All models are wrong, some are useful -George E.P. Box
It's been a hot minute (ok, not really a minute, more like a long and agonizing 3 year Pandemic) since I offered an SCA Value Map. I have a couple of updates coming in light of the most recent Board of Directors meeting (April 2023). Additionally, I wish to support of Master Aeron Harper/ David Biggs' work on improper sanctions handed down by the Board: A Tale of 6 Sanctions
And Mistress Iselda de Narbonne/ Alexandra Evans' petition to the BoD to restructure the organization.
First: Context for this article
In September of 2020 I offered some professional insight on the value of a paid SCA membership during the time period when the SCA was struggling with not being able to attend events in person. At the same time the Board of Directors asked it's participants to buy paid memberships. I did an analysis of what the "Pre-pandemic" and "Current Pandemic" value of an SCA membership was in order to demonstrate that the value of a paid membership had changed.
You should go read that and watch the video attached to that page before you go much further, or you are likely to be confused.
In the last 3 years, the value of an SCA membership has changed again. First, most of the value fluctuation as a result of the pandemic have stabilized; what was lost has been regained. That said, newsletters are no longer behind a membership portal paywall. Anyone can read an SCA newsletter.
While I think this is great, because downloading newsletters were an extremely underutilized value (bordering on meaningless), the result of that action is the value of a paid membership has degraded some more. We are getting even less value for our money than we were before.
However, at the Board of Director's (BoD) meeting in April of 2023 it was announced that the SCA is looking to add JSTOR access as an additional value of membership. Although this is only a proposed change, I have added it to the value map as it represents exactly the kind of value thinking the organization needs to have in order to encourage people to pay for a membership. I note excitedly, that JSTOR membership is also in alignment with the 501.c3 principles of the SCA.
Most of the time I am very angry at the BoD and the Society Officers, but I do want to offer credit for an excellent idea. I know that Master Joel Messerer (East) /Joel Lord, suggested this to the Board of Directors 5 years ago, and they are finally acting on it. I hope that their investigation goes well, and new value is offered to members. I also hope it is successful enough that similar ideas to increase the value of a paid membership come to light. This is a critical step for the long term viability of the organization if the current grass roots attempts to reform the Governing Documents and structure of the Board of Director's fails.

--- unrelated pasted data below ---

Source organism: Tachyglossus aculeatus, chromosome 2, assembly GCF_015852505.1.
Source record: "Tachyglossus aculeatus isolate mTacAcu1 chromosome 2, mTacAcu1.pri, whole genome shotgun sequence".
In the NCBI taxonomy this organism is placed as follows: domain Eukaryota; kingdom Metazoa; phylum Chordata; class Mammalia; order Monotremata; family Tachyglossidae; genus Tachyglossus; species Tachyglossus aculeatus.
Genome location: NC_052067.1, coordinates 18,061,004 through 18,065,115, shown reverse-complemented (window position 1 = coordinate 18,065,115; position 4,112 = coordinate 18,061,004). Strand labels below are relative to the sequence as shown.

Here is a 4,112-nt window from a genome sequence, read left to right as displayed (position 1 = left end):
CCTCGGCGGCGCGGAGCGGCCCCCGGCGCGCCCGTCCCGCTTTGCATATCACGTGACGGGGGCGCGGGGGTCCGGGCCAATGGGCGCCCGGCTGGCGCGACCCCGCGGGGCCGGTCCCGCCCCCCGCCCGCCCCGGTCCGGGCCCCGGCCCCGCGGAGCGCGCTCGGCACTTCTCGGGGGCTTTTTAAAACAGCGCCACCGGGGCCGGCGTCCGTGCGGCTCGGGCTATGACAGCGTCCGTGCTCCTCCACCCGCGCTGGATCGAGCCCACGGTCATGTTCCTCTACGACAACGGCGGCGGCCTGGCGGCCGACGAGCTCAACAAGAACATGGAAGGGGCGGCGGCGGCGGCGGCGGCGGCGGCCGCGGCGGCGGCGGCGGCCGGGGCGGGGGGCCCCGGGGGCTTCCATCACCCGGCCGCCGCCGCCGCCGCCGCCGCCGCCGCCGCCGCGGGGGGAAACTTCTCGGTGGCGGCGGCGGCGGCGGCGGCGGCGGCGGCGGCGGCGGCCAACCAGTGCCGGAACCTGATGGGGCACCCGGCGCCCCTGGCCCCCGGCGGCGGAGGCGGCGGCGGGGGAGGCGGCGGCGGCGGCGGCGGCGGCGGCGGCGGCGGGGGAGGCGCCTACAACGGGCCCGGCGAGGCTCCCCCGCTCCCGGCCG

Post Script: On refusing to pay a membership fee as a protest.
I too have felt the urge to refuse to re-up my membership as a way of protesting BoD and Society Officers actions. As a purely practical matter I have concluded that as much as I want to stick it to the man, refusing to pay a membership fee is not a large enough lever to get the organization's attention, and ultimately it will not matter.
Because of the Non Member Surcharge (NMS).
My husband and I attend enough SCA events that our membership fee saves us money. If we stopped paying it, they would still collect $10 an event from us. By June of every year they would have made more money off us than if we had paid our Family membership.
Yes our membership fees go to pay the President's salary, but so does the NMS. In order to effectively use the lever of "starving the organization of money" we would have to stop attending all events.
Quitting the SCA sounds great some days. These days it's most days. It is so difficult to find reasons to keep playing when the semi permanent Board of Directors, it's President, and the President's Executive Assistant seem to thrive off the scorn they heap on it's participants and members. However, anyone who has tried to step away for a while often finds it hard to stay away. The next Value Map, the Participants Value Map offers clues as to why it's so hard to quit this game, and why, ultimately, people play it.